To ensure compliance, businesses must keep all the relevant paperwork for six years. Failure to do so will likely result in HMRC declaring there was no valid claim and demanding the money be paid back.


Since CJRS payments take six working days to reach employers, many would have estimated the furlough payment, Employers National Insurance Class 1 and Employers Pension Contributions. It is highly likely that changes will have occurred during the period, from the date of the claim and the payroll run.


HMRC holds full details of the employee’s furlough claims and the corresponding payroll data, so it’s vital to ensure you have a record of the calculation of all the furlough claims you have made and to check the accuracy of these claims.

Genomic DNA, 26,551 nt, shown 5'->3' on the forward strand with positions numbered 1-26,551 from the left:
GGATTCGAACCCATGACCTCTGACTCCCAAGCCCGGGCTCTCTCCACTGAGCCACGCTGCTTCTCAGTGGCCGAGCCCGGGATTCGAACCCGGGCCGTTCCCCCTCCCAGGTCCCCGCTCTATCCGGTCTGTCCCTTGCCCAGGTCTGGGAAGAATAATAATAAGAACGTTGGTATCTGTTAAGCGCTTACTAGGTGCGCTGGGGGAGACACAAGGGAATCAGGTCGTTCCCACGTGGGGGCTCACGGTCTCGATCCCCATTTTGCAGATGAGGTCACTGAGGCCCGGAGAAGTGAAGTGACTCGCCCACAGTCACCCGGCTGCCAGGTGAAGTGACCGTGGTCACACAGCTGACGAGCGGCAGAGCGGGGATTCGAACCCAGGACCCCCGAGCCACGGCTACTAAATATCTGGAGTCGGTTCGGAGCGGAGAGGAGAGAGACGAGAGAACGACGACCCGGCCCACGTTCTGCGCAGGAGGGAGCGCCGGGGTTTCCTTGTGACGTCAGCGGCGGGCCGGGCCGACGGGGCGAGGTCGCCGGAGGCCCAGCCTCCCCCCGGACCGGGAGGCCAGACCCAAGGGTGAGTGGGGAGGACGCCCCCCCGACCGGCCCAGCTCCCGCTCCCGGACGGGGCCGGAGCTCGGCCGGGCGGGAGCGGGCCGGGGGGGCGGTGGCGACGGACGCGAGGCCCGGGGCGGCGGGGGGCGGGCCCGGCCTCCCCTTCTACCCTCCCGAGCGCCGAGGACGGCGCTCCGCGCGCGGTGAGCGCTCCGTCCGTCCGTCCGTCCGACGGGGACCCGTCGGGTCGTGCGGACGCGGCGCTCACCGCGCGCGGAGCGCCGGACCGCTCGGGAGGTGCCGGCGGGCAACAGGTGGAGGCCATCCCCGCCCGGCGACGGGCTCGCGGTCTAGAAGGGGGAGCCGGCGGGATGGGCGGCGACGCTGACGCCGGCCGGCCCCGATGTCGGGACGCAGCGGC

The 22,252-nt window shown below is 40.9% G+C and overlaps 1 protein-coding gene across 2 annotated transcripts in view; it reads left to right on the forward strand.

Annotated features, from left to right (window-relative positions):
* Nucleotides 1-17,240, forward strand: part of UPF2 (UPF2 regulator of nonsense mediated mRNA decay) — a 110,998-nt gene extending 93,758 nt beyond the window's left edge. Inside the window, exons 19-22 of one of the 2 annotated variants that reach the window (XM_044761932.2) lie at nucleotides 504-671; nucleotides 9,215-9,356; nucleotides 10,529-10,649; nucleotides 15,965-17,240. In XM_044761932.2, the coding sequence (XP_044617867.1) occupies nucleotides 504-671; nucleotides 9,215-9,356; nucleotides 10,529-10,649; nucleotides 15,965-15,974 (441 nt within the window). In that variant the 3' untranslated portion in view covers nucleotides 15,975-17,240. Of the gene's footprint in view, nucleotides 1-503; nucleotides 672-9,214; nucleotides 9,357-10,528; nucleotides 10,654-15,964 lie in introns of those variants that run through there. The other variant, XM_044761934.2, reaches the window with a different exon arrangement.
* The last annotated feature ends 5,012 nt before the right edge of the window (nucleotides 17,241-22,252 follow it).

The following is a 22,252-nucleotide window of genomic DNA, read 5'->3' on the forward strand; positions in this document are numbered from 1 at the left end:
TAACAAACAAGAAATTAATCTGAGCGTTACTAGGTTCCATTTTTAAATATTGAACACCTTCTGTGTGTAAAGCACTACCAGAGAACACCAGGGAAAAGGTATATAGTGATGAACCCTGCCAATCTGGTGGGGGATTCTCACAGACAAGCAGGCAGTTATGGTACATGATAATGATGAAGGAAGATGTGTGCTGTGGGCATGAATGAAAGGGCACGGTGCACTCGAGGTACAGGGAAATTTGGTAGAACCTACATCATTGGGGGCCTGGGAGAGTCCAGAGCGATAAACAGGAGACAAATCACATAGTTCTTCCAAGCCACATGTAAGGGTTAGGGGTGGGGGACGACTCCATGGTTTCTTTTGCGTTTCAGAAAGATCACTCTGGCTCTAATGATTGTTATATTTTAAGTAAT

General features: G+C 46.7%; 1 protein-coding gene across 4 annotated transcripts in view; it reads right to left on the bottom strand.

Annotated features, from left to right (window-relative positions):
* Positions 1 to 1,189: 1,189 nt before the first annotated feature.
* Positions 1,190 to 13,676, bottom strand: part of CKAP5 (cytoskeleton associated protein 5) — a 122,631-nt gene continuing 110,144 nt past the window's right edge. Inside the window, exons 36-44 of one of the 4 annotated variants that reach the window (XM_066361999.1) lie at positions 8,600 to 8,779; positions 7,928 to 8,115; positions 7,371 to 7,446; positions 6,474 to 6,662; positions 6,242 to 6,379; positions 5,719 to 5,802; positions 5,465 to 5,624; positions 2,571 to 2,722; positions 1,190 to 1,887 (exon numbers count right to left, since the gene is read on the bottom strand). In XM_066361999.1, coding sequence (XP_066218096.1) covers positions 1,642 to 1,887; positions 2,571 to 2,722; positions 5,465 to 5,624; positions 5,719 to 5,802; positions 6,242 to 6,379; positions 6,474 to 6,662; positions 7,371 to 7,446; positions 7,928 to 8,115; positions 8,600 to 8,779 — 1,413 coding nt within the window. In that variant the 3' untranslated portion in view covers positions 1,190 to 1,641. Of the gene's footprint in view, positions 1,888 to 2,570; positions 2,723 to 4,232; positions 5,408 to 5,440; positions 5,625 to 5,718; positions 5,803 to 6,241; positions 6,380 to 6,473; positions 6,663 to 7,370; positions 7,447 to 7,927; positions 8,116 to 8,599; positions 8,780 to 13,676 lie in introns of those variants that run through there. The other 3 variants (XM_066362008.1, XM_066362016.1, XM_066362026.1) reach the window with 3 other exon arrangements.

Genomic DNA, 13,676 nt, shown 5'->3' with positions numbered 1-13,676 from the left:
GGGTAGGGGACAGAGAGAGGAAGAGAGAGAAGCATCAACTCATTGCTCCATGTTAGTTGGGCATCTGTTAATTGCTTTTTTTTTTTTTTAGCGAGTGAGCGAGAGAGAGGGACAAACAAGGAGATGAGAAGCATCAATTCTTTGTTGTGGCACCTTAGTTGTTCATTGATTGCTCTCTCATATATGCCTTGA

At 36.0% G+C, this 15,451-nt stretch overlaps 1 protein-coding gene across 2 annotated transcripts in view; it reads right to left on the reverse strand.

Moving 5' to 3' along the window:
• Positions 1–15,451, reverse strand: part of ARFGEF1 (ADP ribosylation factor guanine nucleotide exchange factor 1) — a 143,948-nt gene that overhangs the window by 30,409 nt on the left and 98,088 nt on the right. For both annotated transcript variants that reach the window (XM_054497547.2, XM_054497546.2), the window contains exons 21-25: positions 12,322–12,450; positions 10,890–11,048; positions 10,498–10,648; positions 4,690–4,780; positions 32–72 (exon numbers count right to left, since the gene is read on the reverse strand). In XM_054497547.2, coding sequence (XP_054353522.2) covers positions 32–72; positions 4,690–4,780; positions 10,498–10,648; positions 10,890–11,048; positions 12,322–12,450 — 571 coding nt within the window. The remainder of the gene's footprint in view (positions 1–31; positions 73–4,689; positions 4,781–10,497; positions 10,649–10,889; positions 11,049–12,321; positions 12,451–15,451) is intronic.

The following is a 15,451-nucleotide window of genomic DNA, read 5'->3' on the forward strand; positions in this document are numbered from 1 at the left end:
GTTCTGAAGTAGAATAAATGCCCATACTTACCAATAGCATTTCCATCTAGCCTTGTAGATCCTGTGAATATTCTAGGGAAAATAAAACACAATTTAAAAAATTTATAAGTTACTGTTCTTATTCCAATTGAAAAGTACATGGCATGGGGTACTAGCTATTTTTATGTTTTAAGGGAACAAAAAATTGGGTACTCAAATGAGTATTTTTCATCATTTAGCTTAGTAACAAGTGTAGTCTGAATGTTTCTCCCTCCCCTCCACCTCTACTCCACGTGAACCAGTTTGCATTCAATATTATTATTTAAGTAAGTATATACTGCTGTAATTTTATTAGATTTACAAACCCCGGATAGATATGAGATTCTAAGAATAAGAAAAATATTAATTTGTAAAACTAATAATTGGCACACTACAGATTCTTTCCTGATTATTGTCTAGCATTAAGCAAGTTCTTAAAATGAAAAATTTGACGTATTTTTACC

Documenting SEISS grants

HMRC calculates the amount of the grant for all eligible self-employed people so you don’t need to retain it, nevertheless you should keep records. The SEISS grant must be included on your tax return (issued after 5 April 2021) as taxable income – remember HMRC knows what it has paid you!


Keep evidence of how your business has been affected

You should also keep evidence that your business has been adversely impacted by the pandemic, such as the government letter you or a member of your household received if you have shielded. Any correspondence to show the impact on your supply chain or that work has dried up is also valuable evidence.  


What have you lost?

Perhaps you have lost work or have not been able to do certain aspects of your work due to the Covid restrictions? You might have emails from clients cancelling work or your invoices will be able to prove the loss.